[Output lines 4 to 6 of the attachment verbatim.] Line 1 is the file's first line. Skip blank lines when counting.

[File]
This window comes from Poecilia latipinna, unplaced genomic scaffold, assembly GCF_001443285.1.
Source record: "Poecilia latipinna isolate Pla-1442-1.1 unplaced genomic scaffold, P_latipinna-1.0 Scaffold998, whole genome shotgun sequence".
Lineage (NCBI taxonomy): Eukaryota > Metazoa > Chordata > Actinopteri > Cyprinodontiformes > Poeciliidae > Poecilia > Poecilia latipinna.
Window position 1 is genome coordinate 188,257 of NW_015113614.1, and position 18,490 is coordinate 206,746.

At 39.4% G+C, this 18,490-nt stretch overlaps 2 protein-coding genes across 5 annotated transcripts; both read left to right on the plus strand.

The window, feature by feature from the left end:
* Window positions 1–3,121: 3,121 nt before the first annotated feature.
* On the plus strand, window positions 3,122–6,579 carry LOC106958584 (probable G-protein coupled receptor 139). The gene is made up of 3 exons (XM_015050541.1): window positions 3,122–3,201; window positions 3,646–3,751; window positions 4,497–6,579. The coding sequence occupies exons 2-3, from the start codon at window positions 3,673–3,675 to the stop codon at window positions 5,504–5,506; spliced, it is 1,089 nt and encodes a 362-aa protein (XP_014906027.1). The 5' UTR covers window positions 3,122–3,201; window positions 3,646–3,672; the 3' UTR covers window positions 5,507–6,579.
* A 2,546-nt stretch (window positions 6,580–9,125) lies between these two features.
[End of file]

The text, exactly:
Window position 1 is genome coordinate 188,257 of NW_015113614.1, and position 18,490 is coordinate 206,746.

At 39.4% G+C, this 18,490-nt stretch overlaps 2 protein-coding genes across 5 annotated transcripts; both read left to right on the plus strand.

The window, feature by feature from the left end: